Fosbury & Sons Transform a Landmark Building in Amsterdam into Contemporary Cowokring Spaces
Occupying an historical canal-side building in Amsterdam, Fosbury & Sons Prinsengracht is the first co-working location outside the company’s native Belgium. Taking its name from the former Prinsengracht Hospital that it occupies, the project carries on Fosbury & Sons’ predilection for landmark buildings, albeit this time swapping the modernist austerity of its Antwerp and Brussels locations for the 19th century grandeur of a listed national monument. Thoroughly renovated by architect Roberto Meyer of MVSA Architects and interior design practice Going East, the historic building comprises 6,000 square-metres of fully serviced work places, meeting rooms, event spaces and restaurant, which combine the professional poise of a contemporary workplace with the welcoming ambience of a hotel.
Launched as a joint venture with the building’s owners, Fosbury & Sons Prinsengracht reflects the company’s founders, Stijn Geeraets, Serge Hannecart and Maarten Van Gool’s quest for a holistic, elegant and people-oriented workplace that offers autonomy, flexibility and connectivity for both freelancers and companies looking for temporary premises. So while the emergence of the co-working concept has been fuelled by the rise of the gig economy and the explosion of start-ups, what makes Fosbury & Sons’ shared workspaces ultimately stand out is the all-round experience they are tailored for and the sophisticated aesthetic they are designed in.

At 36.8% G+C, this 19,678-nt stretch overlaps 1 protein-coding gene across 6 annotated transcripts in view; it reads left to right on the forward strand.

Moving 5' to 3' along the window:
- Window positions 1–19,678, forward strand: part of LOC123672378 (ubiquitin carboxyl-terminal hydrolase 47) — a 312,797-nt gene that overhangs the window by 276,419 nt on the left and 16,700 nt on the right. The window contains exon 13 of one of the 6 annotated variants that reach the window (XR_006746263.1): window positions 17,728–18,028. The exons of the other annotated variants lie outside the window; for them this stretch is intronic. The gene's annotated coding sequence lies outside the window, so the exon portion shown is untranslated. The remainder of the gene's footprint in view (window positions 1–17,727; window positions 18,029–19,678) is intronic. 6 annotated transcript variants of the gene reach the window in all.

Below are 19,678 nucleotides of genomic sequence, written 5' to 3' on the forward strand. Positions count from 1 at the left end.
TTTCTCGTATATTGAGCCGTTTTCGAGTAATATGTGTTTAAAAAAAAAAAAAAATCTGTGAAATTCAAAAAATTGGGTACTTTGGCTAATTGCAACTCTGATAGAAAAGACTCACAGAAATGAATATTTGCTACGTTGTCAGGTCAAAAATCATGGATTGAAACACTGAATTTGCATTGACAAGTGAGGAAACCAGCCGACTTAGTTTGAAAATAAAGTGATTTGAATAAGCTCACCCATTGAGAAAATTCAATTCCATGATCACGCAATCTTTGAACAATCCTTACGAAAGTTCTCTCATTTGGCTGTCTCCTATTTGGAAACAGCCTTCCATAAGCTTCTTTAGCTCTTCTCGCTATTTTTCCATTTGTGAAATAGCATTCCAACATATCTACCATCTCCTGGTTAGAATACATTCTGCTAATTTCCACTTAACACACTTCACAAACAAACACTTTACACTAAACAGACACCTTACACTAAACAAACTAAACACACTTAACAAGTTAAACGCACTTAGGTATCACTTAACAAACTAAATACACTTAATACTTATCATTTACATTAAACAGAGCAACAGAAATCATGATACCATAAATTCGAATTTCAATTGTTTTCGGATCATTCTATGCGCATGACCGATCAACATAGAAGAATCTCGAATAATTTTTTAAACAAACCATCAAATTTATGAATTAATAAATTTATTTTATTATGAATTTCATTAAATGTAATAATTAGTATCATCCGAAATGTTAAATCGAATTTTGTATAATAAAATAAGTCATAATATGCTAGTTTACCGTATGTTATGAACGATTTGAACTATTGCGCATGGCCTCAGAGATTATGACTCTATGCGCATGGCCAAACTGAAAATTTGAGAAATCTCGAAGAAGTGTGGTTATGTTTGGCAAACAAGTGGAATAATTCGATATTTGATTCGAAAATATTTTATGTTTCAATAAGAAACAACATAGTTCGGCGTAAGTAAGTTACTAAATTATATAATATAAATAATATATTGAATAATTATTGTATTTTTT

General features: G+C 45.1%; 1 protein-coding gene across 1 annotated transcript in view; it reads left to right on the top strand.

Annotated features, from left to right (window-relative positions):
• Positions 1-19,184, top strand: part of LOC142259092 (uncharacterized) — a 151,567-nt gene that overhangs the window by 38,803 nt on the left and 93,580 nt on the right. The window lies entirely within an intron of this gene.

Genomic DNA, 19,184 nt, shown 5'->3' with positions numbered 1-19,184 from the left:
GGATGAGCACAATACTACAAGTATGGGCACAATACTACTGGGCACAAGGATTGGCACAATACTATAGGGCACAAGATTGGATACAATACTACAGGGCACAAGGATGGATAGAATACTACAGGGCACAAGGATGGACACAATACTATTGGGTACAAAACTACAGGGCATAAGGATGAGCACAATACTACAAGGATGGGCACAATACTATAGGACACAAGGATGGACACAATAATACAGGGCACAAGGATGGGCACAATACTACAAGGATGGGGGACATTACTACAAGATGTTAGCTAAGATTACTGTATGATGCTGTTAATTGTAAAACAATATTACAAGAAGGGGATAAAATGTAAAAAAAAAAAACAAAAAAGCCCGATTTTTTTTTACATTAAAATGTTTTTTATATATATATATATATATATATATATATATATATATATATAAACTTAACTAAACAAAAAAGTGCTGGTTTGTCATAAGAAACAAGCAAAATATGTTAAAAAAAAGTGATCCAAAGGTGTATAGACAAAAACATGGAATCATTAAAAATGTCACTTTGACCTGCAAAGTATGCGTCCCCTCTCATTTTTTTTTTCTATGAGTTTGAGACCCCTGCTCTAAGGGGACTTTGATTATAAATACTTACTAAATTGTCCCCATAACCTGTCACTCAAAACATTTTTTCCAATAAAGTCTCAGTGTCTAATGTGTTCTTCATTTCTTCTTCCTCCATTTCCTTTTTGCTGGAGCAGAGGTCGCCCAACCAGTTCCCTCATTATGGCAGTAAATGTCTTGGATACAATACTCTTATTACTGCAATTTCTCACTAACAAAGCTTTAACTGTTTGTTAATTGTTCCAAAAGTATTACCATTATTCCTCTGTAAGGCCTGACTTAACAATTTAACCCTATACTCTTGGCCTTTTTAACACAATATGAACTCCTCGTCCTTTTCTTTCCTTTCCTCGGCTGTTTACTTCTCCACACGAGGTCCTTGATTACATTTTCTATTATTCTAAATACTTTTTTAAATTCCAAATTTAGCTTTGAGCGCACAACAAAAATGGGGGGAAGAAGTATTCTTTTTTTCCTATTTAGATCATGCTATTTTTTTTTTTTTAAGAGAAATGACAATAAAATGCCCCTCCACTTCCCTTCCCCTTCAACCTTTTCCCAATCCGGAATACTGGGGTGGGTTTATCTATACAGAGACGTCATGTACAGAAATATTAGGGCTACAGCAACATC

The architects and interior designers took pains to celebrate the historic building’s architectural heritage by meticulously restoring it to its original grandeur, but at the same time introduced a contemporary aesthetic of subdued elegance, harmoniously interweaving the old with the new, and the classic with the modern.
Arches have been highlighted, stained glass windows meticulously restored, and parquet flooring reinstalled “just like we had seen in old photographs”, as Going East designer Anaïs Torfs says, while some of the dilapidated vaulted ceilings have been retained as a reminder of the building’s long history. Complemented by a muted colour palette of white and cream tones, the renovated rooms are jazzed up by numerous potted plants and a selection of contemporary furniture of modernist appeal featuring colourful marble, rich wool fabrics and sumptuous leather. A collection of modern artworks in the communal spaces curated by both the Grimm Gallery and The Ravestijn Gallery enhances the interiors’ contemporary sensibility and sense of uniqueness.
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